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Game Testing and Marketing

Game Testing

Put simply, testers are paid to play video games all day long. Yet the life of a tester isn't all fun and games. Testers play video games with only one goal in mind: to find as many bugs in the software as possible.

The work of a tester usually involves playing different builds (versions) of the same video game for months on end, attempting to cause the game to “glitch,” “crash,” “freeze,” or show any other sign that lets the tester know he or she has found a bug. The tester then tries to re-create the bug, usually videotaping the bug in action on the screen with a DVD or VCR deck attached to the television. Every re-created bug is then added to the tester's bug report list, which is handed over to the programmers at the end of the day.

Hours involved: Typical forty-hour workweek, but can often turn into a sixty- to eighty-hour workweek during game production.

Work environment: Game testers work exclusively at the office in the testing area.

Salary: Starting salary around $33,000; more experienced testers can make $50,000 and up.

Educational Qualifications

Testing is a great entry-level position in the video game industry. In fact, the majority of all game designers working today got their start in the industry as testers. The only qualification necessary for becoming a tester is a love for video games and some experience with the technical aspect of building video games. A college degree is usually not required to become a tester, but having either a bachelor in arts with an English major or some sort of technology-related degree could be very helpful.

Skills Set

Because testers are often required to play the same video game on multiple platforms (different consoles, different types of PCs), it is important that they are familiar with the many different platforms available on the market.

Equally as important, a tester must be a good video game player. Testers are expected to have fast gaming reflexes and a familiarity with the different types of modern-day gameplay mechanics. If you've never played a first-person shooter, but you love role-playing games, being a tester might not be right for you. A tester must be comfortable with all types of modern video games and should possess above-average skills as a gamer.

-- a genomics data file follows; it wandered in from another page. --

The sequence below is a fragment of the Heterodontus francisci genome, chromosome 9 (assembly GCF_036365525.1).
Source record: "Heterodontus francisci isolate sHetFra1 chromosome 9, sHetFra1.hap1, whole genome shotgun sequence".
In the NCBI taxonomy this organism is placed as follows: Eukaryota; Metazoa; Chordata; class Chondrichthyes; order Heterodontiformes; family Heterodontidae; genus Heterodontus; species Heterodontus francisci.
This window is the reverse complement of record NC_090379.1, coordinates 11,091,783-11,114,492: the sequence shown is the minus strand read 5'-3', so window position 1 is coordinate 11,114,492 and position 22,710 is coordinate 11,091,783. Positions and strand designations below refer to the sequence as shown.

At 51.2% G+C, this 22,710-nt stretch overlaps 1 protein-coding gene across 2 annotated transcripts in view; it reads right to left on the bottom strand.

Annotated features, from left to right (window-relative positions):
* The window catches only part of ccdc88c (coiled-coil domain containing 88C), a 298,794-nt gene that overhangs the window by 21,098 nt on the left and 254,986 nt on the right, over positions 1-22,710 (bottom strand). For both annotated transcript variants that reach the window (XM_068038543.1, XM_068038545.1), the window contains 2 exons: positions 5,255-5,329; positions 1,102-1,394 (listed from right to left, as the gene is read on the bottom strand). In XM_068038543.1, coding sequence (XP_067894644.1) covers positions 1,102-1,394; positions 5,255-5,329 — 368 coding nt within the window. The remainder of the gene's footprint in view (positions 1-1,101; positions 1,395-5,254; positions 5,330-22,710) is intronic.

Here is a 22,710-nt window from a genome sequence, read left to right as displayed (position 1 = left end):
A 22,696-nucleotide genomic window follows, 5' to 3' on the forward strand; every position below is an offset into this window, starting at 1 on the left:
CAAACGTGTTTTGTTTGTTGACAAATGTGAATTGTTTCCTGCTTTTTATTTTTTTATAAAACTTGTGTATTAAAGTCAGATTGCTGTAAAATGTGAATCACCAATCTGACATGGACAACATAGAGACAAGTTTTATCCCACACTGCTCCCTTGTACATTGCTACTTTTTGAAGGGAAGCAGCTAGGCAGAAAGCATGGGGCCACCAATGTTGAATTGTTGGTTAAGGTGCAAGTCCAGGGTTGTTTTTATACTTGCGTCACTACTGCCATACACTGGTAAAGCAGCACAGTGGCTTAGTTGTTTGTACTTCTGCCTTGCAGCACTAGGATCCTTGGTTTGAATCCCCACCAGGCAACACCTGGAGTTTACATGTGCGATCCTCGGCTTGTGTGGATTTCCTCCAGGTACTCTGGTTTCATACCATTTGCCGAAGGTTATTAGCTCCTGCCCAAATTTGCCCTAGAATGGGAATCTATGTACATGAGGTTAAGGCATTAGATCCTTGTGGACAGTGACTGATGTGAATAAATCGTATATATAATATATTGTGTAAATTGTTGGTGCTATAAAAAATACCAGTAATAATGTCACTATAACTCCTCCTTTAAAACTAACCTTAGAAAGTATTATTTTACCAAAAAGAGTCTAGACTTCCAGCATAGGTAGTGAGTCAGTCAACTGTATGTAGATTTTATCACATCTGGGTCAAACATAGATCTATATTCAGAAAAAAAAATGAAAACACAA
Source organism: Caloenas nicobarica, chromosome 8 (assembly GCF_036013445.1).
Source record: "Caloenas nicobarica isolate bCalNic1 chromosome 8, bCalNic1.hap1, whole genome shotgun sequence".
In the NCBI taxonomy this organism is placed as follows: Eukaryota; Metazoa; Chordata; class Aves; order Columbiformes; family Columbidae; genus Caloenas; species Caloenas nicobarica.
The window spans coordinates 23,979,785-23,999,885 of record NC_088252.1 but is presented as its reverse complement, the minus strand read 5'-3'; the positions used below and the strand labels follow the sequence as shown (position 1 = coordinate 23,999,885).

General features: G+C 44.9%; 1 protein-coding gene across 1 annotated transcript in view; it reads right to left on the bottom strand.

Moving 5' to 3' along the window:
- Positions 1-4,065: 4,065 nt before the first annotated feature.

Personal Traits

Being patient and meticulous are the two most important personal traits of a tester. A tester has got to be able to play the same video game and the same level over and over again, without losing focus or concentration on the task at hand: finding bugs.

Enthusiasm for gaming and people skills are important, too. The programmers, artists, and game designers around you are going to be working very hard on the game you're testing every day. It's important that you give them positive feedback as well as criticism. Be honest: tell them how you feel about their game. After all, most people who will be purchasing the game you're testing will be just like you—people who love video games.

How to Get Your Foot in the Door

Because most people think of testing as getting paid to play video games, there is no shortage of young men and women interested in becoming testers. Checking your favorite game developer's Web site for information or calling game developers directly and asking if they're hiring testers is the best way to find out about testing jobs in your area. Be aware that some companies refer to testing as QA, or quality assurance. Another great way to become a tester is to start as an intern at a video game production company and work your way up to a tester.

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